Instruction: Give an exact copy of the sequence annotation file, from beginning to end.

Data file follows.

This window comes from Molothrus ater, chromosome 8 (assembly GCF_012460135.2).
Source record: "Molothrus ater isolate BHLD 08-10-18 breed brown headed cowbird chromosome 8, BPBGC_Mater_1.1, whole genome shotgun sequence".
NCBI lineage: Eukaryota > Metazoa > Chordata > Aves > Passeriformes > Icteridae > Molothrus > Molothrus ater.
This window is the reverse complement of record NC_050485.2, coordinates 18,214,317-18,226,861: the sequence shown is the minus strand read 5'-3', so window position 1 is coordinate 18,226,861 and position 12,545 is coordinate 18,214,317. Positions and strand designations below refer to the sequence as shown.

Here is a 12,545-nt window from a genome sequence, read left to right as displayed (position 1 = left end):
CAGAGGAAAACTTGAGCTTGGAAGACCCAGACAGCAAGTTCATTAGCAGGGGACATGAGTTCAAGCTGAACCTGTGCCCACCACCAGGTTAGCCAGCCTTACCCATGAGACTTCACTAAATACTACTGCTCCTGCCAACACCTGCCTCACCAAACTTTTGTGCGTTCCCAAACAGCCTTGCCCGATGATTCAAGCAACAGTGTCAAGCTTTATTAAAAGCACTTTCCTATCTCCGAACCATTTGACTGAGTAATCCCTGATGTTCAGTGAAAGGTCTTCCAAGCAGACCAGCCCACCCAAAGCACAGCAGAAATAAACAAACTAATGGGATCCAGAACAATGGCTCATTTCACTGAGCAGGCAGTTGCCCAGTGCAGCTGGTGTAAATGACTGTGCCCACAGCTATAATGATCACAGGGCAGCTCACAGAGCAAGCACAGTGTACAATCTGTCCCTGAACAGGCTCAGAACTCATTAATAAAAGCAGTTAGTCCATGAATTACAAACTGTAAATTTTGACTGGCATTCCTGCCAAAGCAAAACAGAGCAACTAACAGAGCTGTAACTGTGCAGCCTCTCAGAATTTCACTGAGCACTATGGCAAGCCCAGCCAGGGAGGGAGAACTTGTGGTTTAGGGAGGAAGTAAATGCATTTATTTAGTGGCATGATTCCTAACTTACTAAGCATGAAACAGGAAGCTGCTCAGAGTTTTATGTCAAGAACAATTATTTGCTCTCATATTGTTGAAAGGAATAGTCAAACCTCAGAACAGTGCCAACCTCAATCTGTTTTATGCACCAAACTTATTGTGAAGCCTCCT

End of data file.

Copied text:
This window comes from Molothrus ater, chromosome 8 (assembly GCF_012460135.2).
Source record: "Molothrus ater isolate BHLD 08-10-18 breed brown headed cowbird chromosome 8, BPBGC_Mater_1.1, whole genome shotgun sequence".
NCBI lineage: Eukaryota > Metazoa > Chordata > Aves > Passeriformes > Icteridae > Molothrus > Molothrus ater.
This window is the reverse complement of record NC_050485.2, coordinates 18,214,317-18,226,861: the sequence shown is the minus strand read 5'-3', so window position 1 is coordinate 18,226,861 and position 12,545 is coordinate 18,214,317. Positions and strand designations below refer to the sequence as shown.

Here is a 12,545-nt window from a genome sequence, read left to right as displayed (position 1 = left end):
CAGAGGAAAACTTGAGCTTGGAAGACCCAGACAGCAAGTTCATTAGCAGGGGACATGAGTTCAAGCTGAACCTGTGCCCACCACCAGGTTAGCCAGCCTTACCCATGAGACTTCACTAAATACTACTGCTCCTGCCAACACCTGCCTCACCAAACTTTTGTGCGTTCCCAAACAGCCTTGCCCGATGATTCAAGCAACAGTGTCAAGCTTTATTAAAAGCACTTTCCTATCTCCGAACCATTTGACTGAGTAATCCCTGATGTTCAGTGAAAGGTCTTCCAAGCAGACCAGCCCACCCAAAGCACAGCAGAAATAAACAAACTAATGGGATCCAGAACAATGGCTCATTTCACTGAGCAGGCAGTTGCCCAGTGCAGCTGGTGTAAATGACTGTGCCCACAGCTATAATGATCACAGGGCAGCTCACAGAGCAAGCACAGTGTACAATCTGTCCCTGAACAGGCTCAGAACTCATTAATAAAAGCAGTTAGTCCATGAATTACAAACTGTAAATTTTGACTGGCATTCCTGCCAAAGCAAAACAGAGCAACTAACAGAGCTGTAACTGTGCAGCCTCTCAGAATTTCACTGAGCACTATGGCAAGCCCAGCCAGGGAGGGAGAACTTGTGGTTTAGGGAGGAAGTAAATGCATTTATTTAGTGGCATGATTCCTAACTTACTAAGCATGAAACAGGAAGCTGCTCAGAGTTTTATGTCAAGAACAATTATTTGCTCTCATATTGTTGAAAGGAATAGTCAAACCTCAGAACAGTGCCAACCTCAATCTGTTTTATGCACCAAACTTATTGTGAAGCCTCCT